Tony Blair allegedly tried to save former Libya dictator Muammar Gaddafi before the 2011 allied bombing of the country, it has been claimed. A new biography of David Cameron said the former Prime Minister had called Downing Street saying that he had been contacted by "a key individual close to Gaddafi" who wanted to "cut a deal".
The book – Cameron at 10 by Sir Anthony Seldon – claims that Mr Cameron decided not to pursue the approach because he did not want to do "anything which might be seen to give the Libyan leader succour". The long-time Libyan ruler would later be killed by rebels on the streets of Sirte, where he was born.
The chairman of the Foreign Affairs Committee which is carrying out an inquiry into the Libya campaign hinted that it may ask Mr Blair to clarify his involvement. Crispin Blunt also said that the former Labour prime minister could provide further information on previous government policies when he supervised a highly contentious rapprochement with the Libyan leader in 2004.
"Any inquiry would have to have a look at that, and then the suggestion that he made an intervention during the course of 2011 certainly strengthens the case for having him come and give evidence," Mr Blunt said. He also emphasised that the committee would look at Mr Blair's actions without preconceived ideas. "We should avoid rushing to judgment," he told the Press Association. "We do not arrive at the start of this inquiry with a conclusion in mind."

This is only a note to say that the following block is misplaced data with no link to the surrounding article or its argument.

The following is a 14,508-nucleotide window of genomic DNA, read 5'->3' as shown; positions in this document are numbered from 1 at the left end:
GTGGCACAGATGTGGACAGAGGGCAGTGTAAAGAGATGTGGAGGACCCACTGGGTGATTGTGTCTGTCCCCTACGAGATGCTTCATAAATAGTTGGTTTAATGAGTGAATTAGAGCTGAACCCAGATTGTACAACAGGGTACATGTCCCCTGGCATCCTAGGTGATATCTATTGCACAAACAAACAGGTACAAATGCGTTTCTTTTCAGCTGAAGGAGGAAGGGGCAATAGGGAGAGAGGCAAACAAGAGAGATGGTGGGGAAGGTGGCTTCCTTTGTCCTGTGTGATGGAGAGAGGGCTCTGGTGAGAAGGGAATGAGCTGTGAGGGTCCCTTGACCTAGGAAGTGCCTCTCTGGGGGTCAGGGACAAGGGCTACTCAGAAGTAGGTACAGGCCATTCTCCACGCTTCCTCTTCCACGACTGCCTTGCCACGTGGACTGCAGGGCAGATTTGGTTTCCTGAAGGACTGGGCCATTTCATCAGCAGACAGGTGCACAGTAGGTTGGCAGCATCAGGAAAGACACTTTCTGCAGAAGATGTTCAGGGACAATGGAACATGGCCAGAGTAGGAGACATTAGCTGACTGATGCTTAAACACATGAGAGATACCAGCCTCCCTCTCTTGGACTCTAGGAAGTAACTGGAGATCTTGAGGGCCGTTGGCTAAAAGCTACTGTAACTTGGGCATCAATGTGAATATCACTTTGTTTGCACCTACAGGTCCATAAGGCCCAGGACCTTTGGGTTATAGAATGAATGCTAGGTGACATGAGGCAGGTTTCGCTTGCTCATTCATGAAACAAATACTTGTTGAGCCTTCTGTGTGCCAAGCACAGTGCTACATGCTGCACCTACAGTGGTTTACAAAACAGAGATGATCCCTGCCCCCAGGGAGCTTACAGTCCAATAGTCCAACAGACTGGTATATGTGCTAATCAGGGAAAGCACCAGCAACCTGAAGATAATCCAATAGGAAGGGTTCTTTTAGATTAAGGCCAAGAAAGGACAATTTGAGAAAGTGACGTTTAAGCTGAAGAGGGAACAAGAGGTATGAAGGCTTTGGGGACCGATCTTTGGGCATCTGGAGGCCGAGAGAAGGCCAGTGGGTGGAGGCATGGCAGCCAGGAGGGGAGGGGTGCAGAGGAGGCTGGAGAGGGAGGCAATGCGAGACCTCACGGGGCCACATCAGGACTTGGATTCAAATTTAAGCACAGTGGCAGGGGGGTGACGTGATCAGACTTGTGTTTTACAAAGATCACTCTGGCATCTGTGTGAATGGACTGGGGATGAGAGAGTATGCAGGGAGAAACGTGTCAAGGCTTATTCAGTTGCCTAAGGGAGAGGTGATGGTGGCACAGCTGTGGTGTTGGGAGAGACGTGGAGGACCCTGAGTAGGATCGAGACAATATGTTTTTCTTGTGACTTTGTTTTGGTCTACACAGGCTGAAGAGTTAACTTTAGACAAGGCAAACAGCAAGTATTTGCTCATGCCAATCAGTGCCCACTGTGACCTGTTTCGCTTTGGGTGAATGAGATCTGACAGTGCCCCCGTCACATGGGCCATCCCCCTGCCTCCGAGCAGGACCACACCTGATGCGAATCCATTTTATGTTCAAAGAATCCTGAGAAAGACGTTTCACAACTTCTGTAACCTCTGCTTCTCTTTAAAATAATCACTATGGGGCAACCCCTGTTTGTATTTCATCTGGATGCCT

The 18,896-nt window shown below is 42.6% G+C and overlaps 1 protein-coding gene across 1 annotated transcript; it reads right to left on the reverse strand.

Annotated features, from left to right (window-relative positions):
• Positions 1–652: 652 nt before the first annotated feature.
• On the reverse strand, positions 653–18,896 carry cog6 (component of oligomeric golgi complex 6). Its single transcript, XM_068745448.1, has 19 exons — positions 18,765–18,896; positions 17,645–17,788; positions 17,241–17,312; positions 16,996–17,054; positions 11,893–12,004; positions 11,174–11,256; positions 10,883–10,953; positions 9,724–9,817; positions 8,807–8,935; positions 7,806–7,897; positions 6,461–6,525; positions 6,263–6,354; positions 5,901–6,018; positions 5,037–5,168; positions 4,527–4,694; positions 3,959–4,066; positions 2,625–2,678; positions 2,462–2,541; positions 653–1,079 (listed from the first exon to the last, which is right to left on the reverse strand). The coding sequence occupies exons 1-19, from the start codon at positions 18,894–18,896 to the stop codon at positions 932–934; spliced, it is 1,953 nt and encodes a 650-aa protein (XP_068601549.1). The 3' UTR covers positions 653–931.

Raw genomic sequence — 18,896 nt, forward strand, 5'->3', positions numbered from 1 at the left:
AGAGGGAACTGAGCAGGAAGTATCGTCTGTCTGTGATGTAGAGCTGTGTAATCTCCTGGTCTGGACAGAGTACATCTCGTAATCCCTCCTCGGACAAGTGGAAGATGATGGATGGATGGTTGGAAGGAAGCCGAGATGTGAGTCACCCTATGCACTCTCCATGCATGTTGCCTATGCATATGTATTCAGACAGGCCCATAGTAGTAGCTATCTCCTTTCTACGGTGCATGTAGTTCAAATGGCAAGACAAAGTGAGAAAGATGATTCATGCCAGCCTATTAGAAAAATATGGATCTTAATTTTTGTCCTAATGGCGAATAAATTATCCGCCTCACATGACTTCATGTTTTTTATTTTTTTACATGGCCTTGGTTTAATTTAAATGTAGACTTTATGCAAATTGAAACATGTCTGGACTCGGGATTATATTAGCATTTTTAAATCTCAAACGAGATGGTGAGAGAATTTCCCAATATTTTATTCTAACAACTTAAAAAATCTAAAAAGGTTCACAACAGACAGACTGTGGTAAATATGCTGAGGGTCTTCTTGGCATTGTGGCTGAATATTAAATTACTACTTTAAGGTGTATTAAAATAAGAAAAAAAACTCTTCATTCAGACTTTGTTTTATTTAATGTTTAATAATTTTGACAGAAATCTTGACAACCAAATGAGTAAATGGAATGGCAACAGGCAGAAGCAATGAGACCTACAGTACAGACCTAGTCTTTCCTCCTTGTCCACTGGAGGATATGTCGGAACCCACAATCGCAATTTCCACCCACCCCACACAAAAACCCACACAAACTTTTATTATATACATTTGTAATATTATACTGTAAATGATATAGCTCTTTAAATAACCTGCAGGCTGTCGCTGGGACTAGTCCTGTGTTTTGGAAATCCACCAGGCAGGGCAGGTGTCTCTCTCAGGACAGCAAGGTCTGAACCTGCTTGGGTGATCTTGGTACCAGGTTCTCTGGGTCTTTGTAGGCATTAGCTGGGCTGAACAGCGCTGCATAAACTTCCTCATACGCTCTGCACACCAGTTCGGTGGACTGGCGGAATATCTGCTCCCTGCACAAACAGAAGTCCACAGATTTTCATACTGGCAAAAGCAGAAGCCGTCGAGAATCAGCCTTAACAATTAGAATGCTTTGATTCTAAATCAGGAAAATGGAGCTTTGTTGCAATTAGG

Conservative MP for Stratford-on-Avon Nadhim Zahawi told The Times: "With these revelations, we should be pushing for Blair to come and explain as part of the inquiry. He also said that Mr Blair "clearly felt that it was an important thing to communicate to No 10" and added that "if this is true then we need to better understand what happened." Mr Zahawi also sits on the Foreign Affairs Committee.
The book also contains a series of potentially embarrassing disclosures for Mr Cameron. Former MI6 chief John Sawers said that the intervention in Libya was for "humanitarian reasons" rather than the country's "national interest". Furthermore, Mr Cameron reportedly became so fed up with Boris Johnson publicly agitating for his job that he told him to "f****** shut up" or Ed Miliband would become Prime Minister.